Connecting to a mobile network or wifi at a large sporting event or concert used to be a chore. Networks congest quickly as tens of thousands of fans attempt to post selfies, stream key moments, and access news related to the event like league scores and team updates.
Data usage at the NCAA Final Four is expected to surpass that from Super Bowl 50 this year, where there was 5.2 terabytes of data transferred over the AT&T network, 10.1TB of data was consumed during the event.
Teams, stadiums, and data providers-terrified of losing millennial ticket-buyers to quality living room experiences-have built robust networks at studiums in response to consumer demand for fast mobile data at live events.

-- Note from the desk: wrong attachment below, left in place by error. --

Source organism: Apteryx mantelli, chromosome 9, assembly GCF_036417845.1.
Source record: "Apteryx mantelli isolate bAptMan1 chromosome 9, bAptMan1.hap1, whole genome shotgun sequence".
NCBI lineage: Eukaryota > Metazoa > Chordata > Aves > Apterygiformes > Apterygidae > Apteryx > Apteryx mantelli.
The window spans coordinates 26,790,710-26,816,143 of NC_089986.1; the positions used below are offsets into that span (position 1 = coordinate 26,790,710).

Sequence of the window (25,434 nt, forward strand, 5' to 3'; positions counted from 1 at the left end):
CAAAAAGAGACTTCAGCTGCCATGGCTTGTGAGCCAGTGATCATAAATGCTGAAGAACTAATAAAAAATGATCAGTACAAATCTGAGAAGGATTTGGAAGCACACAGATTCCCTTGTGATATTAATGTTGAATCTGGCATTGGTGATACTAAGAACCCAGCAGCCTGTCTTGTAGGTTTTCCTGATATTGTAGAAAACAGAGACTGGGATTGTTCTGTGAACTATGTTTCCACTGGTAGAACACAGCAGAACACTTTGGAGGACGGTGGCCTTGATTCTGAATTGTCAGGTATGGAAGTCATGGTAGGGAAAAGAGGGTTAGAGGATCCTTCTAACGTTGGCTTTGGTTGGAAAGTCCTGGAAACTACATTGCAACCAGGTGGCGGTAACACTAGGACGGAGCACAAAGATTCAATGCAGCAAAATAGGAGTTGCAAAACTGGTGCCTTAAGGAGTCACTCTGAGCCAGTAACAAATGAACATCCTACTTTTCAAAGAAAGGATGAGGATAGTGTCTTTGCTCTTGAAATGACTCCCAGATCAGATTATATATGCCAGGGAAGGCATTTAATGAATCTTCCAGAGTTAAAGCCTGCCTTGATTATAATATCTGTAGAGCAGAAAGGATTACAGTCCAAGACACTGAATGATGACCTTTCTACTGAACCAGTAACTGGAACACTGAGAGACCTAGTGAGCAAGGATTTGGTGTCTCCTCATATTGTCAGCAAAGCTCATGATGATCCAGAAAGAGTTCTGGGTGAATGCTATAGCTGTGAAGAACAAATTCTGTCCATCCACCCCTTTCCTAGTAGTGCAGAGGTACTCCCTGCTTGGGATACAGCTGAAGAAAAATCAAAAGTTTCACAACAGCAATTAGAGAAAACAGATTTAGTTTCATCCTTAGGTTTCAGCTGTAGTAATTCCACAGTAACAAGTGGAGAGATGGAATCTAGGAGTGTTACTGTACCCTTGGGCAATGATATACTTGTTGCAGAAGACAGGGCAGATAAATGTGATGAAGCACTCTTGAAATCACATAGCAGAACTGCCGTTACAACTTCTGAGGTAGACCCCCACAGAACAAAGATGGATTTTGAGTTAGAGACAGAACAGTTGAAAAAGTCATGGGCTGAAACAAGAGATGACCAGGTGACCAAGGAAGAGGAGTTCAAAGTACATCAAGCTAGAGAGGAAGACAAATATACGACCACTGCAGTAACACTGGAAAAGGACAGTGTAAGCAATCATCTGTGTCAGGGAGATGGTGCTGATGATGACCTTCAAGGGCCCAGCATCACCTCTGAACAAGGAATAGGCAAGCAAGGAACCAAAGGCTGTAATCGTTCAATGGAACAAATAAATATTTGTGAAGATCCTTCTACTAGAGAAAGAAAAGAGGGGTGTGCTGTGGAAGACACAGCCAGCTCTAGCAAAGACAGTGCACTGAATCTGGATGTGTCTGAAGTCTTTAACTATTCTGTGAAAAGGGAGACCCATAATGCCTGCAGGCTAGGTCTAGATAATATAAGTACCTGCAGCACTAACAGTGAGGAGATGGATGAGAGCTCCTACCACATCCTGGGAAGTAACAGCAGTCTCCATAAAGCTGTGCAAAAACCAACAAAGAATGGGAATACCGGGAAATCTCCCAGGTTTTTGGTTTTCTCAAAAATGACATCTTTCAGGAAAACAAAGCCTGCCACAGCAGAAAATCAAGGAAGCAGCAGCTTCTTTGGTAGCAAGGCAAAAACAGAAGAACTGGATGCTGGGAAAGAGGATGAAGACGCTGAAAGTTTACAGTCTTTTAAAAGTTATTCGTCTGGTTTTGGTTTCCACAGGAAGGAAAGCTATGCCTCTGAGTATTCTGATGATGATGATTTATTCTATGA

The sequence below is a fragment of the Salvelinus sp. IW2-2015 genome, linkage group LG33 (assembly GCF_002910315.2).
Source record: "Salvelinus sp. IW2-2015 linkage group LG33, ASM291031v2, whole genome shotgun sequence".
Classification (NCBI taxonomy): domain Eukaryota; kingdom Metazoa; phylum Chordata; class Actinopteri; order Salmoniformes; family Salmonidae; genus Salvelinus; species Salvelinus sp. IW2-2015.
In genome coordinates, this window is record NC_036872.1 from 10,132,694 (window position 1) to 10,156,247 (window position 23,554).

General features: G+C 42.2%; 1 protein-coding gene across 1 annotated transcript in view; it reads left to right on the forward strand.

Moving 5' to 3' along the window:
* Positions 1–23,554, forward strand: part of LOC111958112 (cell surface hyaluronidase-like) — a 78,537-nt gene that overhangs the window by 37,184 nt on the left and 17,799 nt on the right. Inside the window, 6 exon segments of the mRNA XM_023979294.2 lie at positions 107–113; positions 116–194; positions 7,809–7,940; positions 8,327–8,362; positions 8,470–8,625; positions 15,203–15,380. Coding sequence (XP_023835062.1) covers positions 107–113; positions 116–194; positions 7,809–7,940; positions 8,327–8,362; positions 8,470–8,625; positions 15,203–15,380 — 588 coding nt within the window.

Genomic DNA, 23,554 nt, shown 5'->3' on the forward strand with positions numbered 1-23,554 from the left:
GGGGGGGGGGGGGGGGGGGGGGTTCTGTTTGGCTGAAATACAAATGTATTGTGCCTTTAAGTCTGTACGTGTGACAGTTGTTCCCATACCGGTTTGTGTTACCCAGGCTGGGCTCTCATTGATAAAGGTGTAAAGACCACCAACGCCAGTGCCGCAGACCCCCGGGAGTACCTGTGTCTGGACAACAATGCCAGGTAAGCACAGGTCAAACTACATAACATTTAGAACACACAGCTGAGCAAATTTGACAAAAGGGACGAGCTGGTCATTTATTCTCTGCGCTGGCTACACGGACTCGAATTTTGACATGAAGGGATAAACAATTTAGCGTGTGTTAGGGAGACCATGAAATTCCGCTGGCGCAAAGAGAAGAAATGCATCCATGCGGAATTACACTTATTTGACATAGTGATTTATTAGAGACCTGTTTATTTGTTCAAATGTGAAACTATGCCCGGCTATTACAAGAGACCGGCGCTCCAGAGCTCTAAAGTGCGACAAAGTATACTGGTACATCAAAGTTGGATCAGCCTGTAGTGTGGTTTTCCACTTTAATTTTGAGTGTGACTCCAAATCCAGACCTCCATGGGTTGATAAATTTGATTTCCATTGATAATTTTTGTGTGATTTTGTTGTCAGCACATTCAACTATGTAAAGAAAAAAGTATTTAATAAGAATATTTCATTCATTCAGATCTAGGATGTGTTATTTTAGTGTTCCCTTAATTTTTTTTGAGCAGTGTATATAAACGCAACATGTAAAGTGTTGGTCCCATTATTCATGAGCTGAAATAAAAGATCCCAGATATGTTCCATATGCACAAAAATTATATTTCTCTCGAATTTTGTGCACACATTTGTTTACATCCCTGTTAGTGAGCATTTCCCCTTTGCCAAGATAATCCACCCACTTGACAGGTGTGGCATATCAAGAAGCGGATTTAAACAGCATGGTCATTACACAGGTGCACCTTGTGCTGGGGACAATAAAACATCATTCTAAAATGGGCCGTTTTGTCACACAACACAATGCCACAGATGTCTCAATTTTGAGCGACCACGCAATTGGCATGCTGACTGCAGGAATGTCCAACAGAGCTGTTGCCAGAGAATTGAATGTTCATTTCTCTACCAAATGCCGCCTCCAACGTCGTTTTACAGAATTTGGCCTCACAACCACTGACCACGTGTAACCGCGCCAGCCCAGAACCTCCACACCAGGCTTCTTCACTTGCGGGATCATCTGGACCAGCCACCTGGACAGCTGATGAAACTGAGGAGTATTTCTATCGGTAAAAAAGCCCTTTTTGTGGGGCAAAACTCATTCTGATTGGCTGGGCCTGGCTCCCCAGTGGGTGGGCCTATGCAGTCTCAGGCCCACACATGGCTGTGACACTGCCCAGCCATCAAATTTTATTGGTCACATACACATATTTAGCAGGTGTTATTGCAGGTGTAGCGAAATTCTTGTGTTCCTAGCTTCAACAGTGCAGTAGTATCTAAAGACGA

Fans want to do things at events like upload photos to social media, check scores from other games, and even multi-task and watch shows on Netflix during games.
Smart stadiums have apps that offer conveniences like in-seat food and drink ordering, bathroom wait times information, and traffic details around the stadium. These features allow teams and leagues to collect data on fans
TechRepublic's Teena Maddox recently reported on stadium wireless innovation and joined this week's podcast to discuss how sports teams in particular are using mobile data to upsell and super-serving ticket-buyers.
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Dan Patterson has nothing to disclose. He does not hold investments in the technology companies he covers.
Dan is a Senior Writer for TechRepublic. He covers cybersecurity and the intersection of technology, politics and government.